When you go backpacking in Asia, you have to get used to many things that are not always only pleasant. After traveling for a while, it’s funny to notice that those things that used to be weird and maybe even frightening, have become everyday stuff. Backpacking in Asia helps to grow a thick skin and thanks to the experiences gained on the road, small things don’t shock you anymore. We have made at least these observations during our ten-month trip. How many can you identify?
All kinds of bugs from cockroaches to giant spiders and rats. When you have traveled in Asia for a long time, you don’t even bother to pay attention to lizards chilling on the walls. Cockroaches scurrying on the floor don’t make you feel disgusted either. In the evening, rats running on the streets are an everyday sight as well. Bed bugs are quite common in hostels in Asia and almost every traveler finds unpleasant bite marks on their body at some point. A tarantula on the bathroom wall still causes a panic attack but after going back home, spiders the size of a fingertip that used to be so scary will just make you laugh.
Relaxed clothing. You get so used to wearing summer and hippie clothes that after the trip, jeans and a shirt feel as comfortable as an armor. Sometimes several days pass wearing only a swimsuit and a beach towel. Because the wardrobe that fits in the backpack is not very big, you end up wearing mainly same clothes from day to day.
Carelessness toward you looks. You can easily spend weeks on the road without even remembering that you are carrying a makeup bag with you. The tan and happiness caused by traveling are enough to create a blooming look. Who would even bother to wear makeup in the hot and humid Asian climate? When you do your hair, brushing and making a messy bun is definitely enough and guys cut their beard time to time, or then not.
Repeating same things when you meet new people. It’s always great to make new friends but sometimes you just get bored of answering the same questions over and over again. We wonder how many times we have answered questions like “where are you from” and “how long have you been traveling”. When you travel with someone, you also have to listen to the same stories that your partner repeats from word to word and your ears automatically lock after the first sentence.
Ignoring hawkers and taxi drivers. At the beginning of your trip you might still have the energy to answer politely to every tuk-tuk driver and vendor that occupy every corner in Southeast Asian countries. When you have traveled for a while though, you start to completely ignore the people shouting after you or just wave your hand while passing them.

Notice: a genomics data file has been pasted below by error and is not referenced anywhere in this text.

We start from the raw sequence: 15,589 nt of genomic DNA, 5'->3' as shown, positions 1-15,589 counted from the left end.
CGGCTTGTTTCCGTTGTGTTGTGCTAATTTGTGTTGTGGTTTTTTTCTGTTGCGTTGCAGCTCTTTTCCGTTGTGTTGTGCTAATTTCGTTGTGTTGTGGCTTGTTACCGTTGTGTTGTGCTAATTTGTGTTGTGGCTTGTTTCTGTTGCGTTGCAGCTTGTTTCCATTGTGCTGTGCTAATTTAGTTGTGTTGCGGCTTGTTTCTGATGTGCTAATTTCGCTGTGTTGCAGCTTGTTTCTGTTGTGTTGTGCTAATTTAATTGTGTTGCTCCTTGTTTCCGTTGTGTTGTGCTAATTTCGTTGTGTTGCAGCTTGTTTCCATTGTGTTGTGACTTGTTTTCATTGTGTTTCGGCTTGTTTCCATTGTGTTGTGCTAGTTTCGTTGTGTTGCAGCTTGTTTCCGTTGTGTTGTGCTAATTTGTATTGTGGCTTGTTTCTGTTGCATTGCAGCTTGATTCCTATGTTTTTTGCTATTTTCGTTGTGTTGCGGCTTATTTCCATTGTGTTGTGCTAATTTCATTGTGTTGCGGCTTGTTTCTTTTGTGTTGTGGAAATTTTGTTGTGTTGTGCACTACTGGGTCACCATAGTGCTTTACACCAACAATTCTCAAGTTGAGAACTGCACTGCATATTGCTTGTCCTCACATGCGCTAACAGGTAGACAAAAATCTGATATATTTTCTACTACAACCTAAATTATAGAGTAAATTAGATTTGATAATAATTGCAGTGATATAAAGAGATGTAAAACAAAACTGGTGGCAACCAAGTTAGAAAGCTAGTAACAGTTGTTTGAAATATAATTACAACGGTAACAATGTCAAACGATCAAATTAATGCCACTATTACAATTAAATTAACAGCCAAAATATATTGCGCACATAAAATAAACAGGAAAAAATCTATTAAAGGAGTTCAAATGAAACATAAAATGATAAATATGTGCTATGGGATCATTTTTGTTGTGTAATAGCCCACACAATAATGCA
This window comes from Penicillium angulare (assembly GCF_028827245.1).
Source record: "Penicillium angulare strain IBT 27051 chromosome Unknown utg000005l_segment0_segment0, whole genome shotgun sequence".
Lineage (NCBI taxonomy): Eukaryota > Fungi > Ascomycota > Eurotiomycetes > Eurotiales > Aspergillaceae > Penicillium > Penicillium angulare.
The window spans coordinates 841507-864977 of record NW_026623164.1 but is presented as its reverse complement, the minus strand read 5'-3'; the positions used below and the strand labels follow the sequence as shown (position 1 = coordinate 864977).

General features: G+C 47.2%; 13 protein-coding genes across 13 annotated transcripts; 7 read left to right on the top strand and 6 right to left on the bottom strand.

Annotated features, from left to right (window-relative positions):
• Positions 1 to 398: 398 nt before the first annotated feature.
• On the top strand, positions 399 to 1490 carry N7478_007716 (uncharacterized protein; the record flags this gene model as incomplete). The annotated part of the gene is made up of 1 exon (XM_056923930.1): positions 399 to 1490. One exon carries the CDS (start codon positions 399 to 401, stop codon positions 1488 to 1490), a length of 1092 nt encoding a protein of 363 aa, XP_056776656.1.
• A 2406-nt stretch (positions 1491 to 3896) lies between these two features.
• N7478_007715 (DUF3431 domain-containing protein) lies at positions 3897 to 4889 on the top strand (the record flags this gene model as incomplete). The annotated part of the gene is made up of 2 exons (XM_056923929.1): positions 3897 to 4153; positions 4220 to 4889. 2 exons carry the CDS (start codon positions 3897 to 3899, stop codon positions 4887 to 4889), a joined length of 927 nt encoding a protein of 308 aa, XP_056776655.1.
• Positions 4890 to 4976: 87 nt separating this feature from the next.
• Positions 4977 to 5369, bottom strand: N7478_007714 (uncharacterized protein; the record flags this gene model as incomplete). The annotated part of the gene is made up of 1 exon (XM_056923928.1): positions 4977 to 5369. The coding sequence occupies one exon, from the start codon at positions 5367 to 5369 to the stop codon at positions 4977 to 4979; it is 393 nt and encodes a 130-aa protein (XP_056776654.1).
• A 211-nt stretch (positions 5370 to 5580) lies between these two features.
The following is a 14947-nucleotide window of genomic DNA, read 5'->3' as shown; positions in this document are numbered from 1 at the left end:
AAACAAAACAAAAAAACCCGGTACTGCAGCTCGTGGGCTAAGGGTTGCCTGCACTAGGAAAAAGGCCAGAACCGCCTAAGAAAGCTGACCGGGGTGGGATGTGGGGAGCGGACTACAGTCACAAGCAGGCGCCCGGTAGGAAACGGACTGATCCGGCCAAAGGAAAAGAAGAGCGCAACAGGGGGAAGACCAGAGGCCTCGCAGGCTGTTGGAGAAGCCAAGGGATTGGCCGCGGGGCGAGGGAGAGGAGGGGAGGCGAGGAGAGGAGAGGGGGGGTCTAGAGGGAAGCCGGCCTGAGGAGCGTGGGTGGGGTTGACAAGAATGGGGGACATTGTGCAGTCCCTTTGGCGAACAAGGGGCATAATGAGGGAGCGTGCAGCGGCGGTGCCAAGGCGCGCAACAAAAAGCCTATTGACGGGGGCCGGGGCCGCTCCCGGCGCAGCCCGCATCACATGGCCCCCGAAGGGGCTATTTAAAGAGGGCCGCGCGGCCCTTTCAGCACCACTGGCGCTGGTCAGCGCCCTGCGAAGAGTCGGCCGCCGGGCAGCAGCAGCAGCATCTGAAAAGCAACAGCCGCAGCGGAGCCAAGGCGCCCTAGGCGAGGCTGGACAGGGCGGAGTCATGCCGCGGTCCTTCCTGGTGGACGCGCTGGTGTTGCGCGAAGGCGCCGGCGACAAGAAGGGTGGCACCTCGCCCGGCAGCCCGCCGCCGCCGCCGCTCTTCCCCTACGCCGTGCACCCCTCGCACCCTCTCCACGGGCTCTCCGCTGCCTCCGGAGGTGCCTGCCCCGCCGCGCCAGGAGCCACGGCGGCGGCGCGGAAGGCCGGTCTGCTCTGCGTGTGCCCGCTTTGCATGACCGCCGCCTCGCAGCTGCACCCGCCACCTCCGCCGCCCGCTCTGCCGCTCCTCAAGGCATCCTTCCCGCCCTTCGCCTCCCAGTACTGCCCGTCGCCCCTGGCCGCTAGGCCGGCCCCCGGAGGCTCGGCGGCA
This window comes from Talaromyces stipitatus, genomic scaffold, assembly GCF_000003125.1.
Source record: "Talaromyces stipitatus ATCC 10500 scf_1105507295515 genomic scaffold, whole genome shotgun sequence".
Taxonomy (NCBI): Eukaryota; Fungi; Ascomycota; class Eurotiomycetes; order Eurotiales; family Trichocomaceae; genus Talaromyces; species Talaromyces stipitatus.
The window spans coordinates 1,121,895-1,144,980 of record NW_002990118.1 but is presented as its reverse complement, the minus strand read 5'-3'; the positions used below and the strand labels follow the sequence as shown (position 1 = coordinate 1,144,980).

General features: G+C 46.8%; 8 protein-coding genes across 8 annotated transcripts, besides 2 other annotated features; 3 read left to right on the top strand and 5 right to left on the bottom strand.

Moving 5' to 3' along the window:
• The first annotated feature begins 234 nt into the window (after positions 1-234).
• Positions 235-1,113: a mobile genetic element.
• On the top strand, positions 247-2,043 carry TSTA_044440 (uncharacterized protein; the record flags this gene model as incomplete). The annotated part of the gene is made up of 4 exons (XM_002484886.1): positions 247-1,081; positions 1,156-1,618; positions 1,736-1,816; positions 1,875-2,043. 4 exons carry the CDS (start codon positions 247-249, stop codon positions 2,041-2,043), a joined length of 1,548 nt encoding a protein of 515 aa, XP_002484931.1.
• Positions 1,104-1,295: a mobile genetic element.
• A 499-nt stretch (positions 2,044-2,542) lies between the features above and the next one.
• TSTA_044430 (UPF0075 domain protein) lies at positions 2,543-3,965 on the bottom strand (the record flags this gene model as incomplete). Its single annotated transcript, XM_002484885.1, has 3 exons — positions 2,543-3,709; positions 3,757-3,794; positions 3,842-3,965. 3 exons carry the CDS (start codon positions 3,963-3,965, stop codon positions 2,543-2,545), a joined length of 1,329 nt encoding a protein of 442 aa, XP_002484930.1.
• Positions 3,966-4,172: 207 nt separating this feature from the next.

Getting used to all levels of accommodation. When you sleep in cheap hostels and guesthouses, you never know what you get with your money. A two-dollar dorm might offer a comfy bed in an air-conditioned room, or a creaky and hard bunk bed in a dark and stinky chamber. A warm shower and toilet paper are a rare luxury in Southeast Asia. When you have backpacked on a small budget for a while, you start to appreciate small things like clean bed sheets and a toilet that flushes.
An easygoing and laid-back attitude. When you travel, you finally have time to relax. The weekdays or time don’t really matter. In many Asian countries, everything is normally opened on every day of the week. If you feel especially good in some place, it’s hard to even remember how many days (or weeks) you have actually spent there. We often have to ask each other what weekday it is. While traveling in Asia, your patience will also grow as many things run slowly and you often have to wait for the bus to leave until it gets full. A bus journey can easily take 10 hours instead of the scheduled 5 hours and nobody will even mention anything. Unexperienced backpackers are often easy to recognize because they lose their patience already after waiting for 15 minutes. They either get angry or try to bribe the driver to leave by paying a triple price.
Adapting to new cultures easily. When you backpack around Asia, you get quickly used to to the fact that the language, currency and culture are different every time you change the country. It’s always exciting to get to know a new country and already after a few days, you have learned the new currency rate and local greetings and eat the local food like a pro.
What other things have you noticed while backpacking?